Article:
MCGREGOR RANGE, N.M. — The 1st Battalion, 361st Engineer Regiment, Task Force Redhawk, 5th Armored Brigade, recently received a unique opportunity to train two companies from an active-duty engineer battalion.
TF Redhawk, which usually trains Reserve or National Guard units on the fundamentals of counter-improvised explosive device techniques, trained Soldiers of the 570th Engineer Company and 571st Engineer Company, 14th Engineer Battalion, stationed at Joint Base Lewis-McChord, Wash.
The unit was originally expected to train at the Joint Readiness Training Center, Fort Polk, La., but found out that due to the large number of units training there, they would have less access to essential, training resources.
“At McGregor Range, there wasn’t a unit scheduled to go through during the time period, the two companies were going … through JROTC, so we just started asking a bunch of questions as to whether or not they could support us and the answer was yes,” said Lt. Col. Douglas E. Brown, commander of the 14th Eng. Bn. “The end result was really good and we are really happy about the fact that we came down here.”
Throughout their time at McGregor Range, the 570th and 571st Engineer Companies, sharpened their skills on the fundamentals of route clearance, performed situational training exercises, executed a culminating training event and spent their last two days with TF Redhawk conducting mounted and dismounted combat patrol live-fire exercises.
During the dismounted portion of the combat patrol live-fire exercise, select Soldiers used metal detectors to search for possible IEDs, while the remainder of the dismounted patrol maintained situational awareness, looking for anything which might indicate a possible IED.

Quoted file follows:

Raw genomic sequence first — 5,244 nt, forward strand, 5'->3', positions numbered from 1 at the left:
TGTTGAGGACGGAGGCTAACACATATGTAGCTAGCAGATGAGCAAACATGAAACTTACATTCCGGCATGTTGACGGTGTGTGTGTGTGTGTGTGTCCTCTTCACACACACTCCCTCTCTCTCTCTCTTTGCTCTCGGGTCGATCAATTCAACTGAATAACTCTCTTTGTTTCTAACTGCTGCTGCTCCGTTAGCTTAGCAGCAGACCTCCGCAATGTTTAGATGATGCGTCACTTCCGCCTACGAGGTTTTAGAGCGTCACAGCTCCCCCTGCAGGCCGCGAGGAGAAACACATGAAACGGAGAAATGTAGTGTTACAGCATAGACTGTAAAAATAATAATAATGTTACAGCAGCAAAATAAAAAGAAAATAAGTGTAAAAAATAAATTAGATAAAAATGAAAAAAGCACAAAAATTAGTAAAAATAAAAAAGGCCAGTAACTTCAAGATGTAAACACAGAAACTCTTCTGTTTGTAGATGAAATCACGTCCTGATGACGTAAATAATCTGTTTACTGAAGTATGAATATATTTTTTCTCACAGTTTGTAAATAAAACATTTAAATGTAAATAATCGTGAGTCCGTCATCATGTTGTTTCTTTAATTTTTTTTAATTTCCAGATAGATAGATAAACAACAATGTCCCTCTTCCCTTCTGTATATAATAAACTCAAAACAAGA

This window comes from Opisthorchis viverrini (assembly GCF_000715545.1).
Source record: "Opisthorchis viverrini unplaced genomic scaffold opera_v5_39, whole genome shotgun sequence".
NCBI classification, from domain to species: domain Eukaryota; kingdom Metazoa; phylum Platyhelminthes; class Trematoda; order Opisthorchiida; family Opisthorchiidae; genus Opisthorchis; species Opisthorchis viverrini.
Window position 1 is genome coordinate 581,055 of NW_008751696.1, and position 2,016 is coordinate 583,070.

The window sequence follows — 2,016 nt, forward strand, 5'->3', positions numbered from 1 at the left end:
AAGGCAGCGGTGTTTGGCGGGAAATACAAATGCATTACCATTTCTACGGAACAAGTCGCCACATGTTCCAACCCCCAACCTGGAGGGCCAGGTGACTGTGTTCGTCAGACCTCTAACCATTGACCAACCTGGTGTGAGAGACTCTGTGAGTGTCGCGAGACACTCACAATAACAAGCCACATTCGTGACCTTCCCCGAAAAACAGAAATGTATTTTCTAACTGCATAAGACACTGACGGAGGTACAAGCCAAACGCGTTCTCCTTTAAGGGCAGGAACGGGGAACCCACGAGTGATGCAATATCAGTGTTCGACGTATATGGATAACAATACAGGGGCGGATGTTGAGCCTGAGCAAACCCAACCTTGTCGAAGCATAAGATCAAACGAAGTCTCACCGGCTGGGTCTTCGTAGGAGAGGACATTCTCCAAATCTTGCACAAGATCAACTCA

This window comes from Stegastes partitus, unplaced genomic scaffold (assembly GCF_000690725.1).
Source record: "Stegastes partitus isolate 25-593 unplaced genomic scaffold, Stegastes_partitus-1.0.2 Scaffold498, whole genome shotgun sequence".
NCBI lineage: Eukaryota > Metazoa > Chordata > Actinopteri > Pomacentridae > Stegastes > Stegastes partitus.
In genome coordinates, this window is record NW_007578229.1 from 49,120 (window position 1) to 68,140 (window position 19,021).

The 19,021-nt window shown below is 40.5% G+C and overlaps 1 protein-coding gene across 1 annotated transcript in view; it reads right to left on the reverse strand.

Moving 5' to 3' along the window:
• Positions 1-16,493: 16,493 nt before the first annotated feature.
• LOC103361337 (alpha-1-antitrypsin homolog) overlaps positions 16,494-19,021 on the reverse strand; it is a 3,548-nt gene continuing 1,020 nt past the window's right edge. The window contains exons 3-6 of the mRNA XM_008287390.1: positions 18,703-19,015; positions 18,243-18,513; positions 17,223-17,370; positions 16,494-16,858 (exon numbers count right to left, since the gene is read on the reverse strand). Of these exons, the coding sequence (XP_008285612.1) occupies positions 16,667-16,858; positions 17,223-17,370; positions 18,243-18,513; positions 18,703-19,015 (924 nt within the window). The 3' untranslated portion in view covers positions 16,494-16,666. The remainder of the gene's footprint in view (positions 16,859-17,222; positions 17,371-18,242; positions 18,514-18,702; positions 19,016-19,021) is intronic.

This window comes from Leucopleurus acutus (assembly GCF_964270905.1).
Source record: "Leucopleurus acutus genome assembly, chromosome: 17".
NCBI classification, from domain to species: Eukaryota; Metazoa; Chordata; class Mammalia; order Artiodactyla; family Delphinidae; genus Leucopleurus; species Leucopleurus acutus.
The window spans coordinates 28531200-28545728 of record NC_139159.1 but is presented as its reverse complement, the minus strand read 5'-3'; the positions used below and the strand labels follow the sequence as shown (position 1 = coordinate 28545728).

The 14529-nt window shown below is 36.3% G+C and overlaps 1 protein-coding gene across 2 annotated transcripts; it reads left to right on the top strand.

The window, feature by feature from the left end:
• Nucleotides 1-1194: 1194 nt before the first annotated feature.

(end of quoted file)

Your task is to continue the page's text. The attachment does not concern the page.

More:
“The experience was very cool, but there was a lot of brass on the ground so I could easily get the wrong signal,” said Pvt. Kwame Presley, a combat engineer originally from Saginaw, Mich. and assigned to 2nd Platoon, 570th Sapper Company, 14th Engineer Battalion. “It was a very big challenge because I have to listen for the correct sounds and I’m still new at it.”
If anything suspicious was found, the unit utilized their route clearance equipment such as a robot or their mine protected vehicle to investigate. The unit was also expected to react to a casualty and perform medical evacuation procedures during the dismounted patrol.
After two days of training with TF Redhawk, both companies were validated for their upcoming deployment.
“Task Force Redhawk was very helpful in altering their training plan from what they normally do to fit our training requirements, and we definitely appreciated that,” said Brown.